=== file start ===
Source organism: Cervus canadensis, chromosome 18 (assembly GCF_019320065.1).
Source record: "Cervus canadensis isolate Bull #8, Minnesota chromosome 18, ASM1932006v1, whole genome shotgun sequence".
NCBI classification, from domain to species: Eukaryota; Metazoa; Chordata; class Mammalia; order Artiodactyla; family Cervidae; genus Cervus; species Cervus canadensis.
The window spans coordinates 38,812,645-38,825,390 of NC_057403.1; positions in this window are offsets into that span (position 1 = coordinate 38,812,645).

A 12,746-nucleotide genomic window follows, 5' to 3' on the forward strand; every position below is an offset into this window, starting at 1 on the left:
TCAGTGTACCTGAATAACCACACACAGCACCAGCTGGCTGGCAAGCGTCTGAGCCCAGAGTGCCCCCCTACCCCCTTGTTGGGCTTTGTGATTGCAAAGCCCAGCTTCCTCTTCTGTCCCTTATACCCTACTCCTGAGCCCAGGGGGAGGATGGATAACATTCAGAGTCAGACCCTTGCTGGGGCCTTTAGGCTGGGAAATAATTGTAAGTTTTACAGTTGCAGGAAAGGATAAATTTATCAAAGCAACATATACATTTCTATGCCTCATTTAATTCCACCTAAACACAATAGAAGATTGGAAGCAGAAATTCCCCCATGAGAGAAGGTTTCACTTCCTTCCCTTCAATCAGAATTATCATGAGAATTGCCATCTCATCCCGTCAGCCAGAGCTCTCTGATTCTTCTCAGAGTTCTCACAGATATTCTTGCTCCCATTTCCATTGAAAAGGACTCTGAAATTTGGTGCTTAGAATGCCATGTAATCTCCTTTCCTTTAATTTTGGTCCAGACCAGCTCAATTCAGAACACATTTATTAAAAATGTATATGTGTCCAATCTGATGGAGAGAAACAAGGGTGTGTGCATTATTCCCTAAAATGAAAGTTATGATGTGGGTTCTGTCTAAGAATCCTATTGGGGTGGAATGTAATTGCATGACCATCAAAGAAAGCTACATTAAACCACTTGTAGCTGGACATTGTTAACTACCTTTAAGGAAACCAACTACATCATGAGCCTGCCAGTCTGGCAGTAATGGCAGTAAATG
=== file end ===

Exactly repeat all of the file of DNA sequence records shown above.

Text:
Source organism: Cervus canadensis, chromosome 18 (assembly GCF_019320065.1).
Source record: "Cervus canadensis isolate Bull #8, Minnesota chromosome 18, ASM1932006v1, whole genome shotgun sequence".
NCBI classification, from domain to species: Eukaryota; Metazoa; Chordata; class Mammalia; order Artiodactyla; family Cervidae; genus Cervus; species Cervus canadensis.
The window spans coordinates 38,812,645-38,825,390 of NC_057403.1; positions in this window are offsets into that span (position 1 = coordinate 38,812,645).

A 12,746-nucleotide genomic window follows, 5' to 3' on the forward strand; every position below is an offset into this window, starting at 1 on the left:
TCAGTGTACCTGAATAACCACACACAGCACCAGCTGGCTGGCAAGCGTCTGAGCCCAGAGTGCCCCCCTACCCCCTTGTTGGGCTTTGTGATTGCAAAGCCCAGCTTCCTCTTCTGTCCCTTATACCCTACTCCTGAGCCCAGGGGGAGGATGGATAACATTCAGAGTCAGACCCTTGCTGGGGCCTTTAGGCTGGGAAATAATTGTAAGTTTTACAGTTGCAGGAAAGGATAAATTTATCAAAGCAACATATACATTTCTATGCCTCATTTAATTCCACCTAAACACAATAGAAGATTGGAAGCAGAAATTCCCCCATGAGAGAAGGTTTCACTTCCTTCCCTTCAATCAGAATTATCATGAGAATTGCCATCTCATCCCGTCAGCCAGAGCTCTCTGATTCTTCTCAGAGTTCTCACAGATATTCTTGCTCCCATTTCCATTGAAAAGGACTCTGAAATTTGGTGCTTAGAATGCCATGTAATCTCCTTTCCTTTAATTTTGGTCCAGACCAGCTCAATTCAGAACACATTTATTAAAAATGTATATGTGTCCAATCTGATGGAGAGAAACAAGGGTGTGTGCATTATTCCCTAAAATGAAAGTTATGATGTGGGTTCTGTCTAAGAATCCTATTGGGGTGGAATGTAATTGCATGACCATCAAAGAAAGCTACATTAAACCACTTGTAGCTGGACATTGTTAACTACCTTTAAGGAAACCAACTACATCATGAGCCTGCCAGTCTGGCAGTAATGGCAGTAAATG